What You Need To Do Before and After Your Pap Smear

How To Optimize the Accuracy of Your Pap Smear Results

A Pap smear is a screening test for cervical cancer. It specifically looks for precancerous or cancerous cells on the cervix—the organ that connects a woman's vagina to her uterus.

The good news is that there is not much that needs to be done to prepare for a pap smear, other than to make an appointment. That being said, it is not a perfect test, and getting a good sample of the cervical cells is key.

Here are steps you can take to help ensure an accurate pap test:

Get a Regular Pap Smear

Doctor and patient exam room
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Getting your Pap smear done regularly is a highly effective way to prevent cervical cancer. A Pap smear can detect abnormal changes to the cervix long before they become cancerous.

For immunocompetent patients (meaning people with a healthy immune system), the American College of Obstetrics and Gynecology (ACOG) recommends a pap smear every three years for women between the ages of 21 and 29.

For women age 30 years and older, ACOG recommends either a pap test every three years or co-testing with a pap smear and HPV tests every 5 years (the latter being the preferred method). 

Try Scheduling a Pap Smear at the Right Time in Your Cycle

You should try to not schedule a Pap smear during the heavy bleeding days of your period. In fact, according to the American Cancer Society, it is best to schedule your pap test at least five days prior to your period beginning.

If you are having heavy bleeding, it is best to call your doctor or nurse to see if you should reschedule. 

Having Sex, Douching, or Using Vaginal Inserts Two Days Before a Pap Smear

A general rule of thumb is not to have anything inside your vagina for two days before having a Pap smear, as it can mask abnormal cells, possibly causing an inaccurate Pap smear result. This includes having intercourse, douching, or using tampons or any sort of vaginal lubricant, medicine, or creams.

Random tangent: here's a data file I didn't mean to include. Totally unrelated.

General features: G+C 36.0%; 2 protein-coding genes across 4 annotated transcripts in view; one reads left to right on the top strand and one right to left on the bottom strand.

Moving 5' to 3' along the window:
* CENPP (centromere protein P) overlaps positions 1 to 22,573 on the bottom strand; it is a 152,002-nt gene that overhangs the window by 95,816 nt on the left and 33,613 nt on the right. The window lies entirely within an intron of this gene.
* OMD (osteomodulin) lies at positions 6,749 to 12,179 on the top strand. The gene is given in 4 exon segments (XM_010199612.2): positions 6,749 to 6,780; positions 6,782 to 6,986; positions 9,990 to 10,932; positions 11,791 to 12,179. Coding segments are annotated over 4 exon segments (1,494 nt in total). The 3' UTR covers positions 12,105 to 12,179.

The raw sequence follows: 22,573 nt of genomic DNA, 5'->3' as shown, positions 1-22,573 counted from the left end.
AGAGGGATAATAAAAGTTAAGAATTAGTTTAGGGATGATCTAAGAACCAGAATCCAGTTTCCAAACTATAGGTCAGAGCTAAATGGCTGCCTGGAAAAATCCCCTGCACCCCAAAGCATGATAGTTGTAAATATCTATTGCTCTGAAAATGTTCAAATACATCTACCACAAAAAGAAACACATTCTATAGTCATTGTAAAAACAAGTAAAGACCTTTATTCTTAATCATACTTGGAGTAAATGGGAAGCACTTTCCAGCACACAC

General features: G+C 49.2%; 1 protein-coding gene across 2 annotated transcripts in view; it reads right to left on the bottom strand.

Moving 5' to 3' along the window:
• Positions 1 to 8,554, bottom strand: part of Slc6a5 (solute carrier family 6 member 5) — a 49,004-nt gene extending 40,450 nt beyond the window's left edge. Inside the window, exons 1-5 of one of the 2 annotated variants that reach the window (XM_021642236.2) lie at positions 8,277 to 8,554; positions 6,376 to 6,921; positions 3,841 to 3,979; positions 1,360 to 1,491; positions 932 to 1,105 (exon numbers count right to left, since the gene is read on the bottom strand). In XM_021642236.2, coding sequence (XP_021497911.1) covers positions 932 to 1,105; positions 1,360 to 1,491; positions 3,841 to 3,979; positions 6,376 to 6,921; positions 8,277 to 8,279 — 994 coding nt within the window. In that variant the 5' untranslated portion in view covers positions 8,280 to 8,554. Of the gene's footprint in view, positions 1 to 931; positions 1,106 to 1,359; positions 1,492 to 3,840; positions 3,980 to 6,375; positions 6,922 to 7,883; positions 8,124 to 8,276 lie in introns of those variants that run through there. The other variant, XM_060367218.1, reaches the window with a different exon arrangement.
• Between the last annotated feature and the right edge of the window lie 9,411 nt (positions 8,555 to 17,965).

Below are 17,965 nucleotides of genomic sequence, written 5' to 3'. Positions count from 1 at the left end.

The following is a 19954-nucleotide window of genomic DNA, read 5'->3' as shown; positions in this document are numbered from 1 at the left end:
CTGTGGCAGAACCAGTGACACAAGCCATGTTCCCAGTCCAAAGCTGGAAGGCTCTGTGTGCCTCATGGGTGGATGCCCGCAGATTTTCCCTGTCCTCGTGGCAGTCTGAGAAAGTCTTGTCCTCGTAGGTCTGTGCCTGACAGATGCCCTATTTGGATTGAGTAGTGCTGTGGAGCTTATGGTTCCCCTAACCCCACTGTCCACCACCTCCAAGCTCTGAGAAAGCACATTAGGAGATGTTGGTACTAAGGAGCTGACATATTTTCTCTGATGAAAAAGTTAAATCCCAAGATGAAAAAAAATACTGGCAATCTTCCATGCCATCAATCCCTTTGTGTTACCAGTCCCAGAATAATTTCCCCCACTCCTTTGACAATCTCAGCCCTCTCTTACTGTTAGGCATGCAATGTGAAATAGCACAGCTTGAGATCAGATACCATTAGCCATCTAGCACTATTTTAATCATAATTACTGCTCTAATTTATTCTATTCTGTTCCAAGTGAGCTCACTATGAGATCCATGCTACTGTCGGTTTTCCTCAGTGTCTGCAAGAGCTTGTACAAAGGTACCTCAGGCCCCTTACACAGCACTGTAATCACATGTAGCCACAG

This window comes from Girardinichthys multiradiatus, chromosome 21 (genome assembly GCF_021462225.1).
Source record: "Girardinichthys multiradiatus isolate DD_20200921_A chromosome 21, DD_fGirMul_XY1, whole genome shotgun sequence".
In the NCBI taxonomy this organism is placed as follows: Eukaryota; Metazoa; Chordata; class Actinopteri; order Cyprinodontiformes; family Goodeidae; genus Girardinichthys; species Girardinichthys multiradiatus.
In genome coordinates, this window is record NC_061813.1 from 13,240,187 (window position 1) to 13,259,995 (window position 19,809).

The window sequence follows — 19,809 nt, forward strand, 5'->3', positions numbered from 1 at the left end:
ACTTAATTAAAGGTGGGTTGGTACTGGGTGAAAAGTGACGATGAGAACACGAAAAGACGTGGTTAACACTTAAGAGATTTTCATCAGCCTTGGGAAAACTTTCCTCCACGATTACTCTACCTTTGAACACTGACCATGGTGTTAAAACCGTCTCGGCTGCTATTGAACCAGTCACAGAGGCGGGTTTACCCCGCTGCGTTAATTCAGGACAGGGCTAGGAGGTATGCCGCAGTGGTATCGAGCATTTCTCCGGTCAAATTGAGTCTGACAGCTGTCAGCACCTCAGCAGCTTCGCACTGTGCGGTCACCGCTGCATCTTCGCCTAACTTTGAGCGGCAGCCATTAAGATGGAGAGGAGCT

If you have intercourse, douche, or use anything in the vagina before your appointment, call your doctor or nurse to see if you should or can reschedule. If you are unable to reschedule, inform your doctor before the Pap is done.

Ask When You Will Receive Pap Results

Ask your doctor or one of his medical assistants how you will be notified of your results. Many doctor's offices relay normal results by mail. Abnormal results are typically shared with a phone call. Some doctors will not contact you at all if the results are normal. That being said, ask about follow-up about your pap test. Do not just assume that "no news is good news."

Tell the Doctor of Previous Abnormal Pap Smears

Your doctor needs to know if you have had previous abnormal Pap smears. Let her know when the abnormal Pap smear occurred, the exact results of the Pap smear, and the results of any subsequent Pap smears. Be sure to also tell your doctor if you had a colposcopy, biopsy, or any other treatment related to an abnormal Pap smear.

If you have copies of previous Pap smear, colposcopy, biopsy, or treatment records, bring them with you to the appointment.

Follow Your Doctor's Recommendations After an Abnormal Pap Smear Result

If you have received abnormal Pap smear results, it is essential to follow your doctor's recommendations. This may mean repeating the Pap smear or having a colposcopy. Follow-up procedures vary, depending on the results of the Pap smear.

Your doctor's office will schedule an appointment for you to have a repeat pap smear or colposcopy (if your doctor performs colposcopies) or will refer you to a gynecologist who performs them.


American Cancer Society. (July 2016). Cervical Cancer Prevention and Early Detection: The Pap (Papanicolaou) test

American College of Obstetrics and Gynecology. (February 2016). Cervical Cancer Screening

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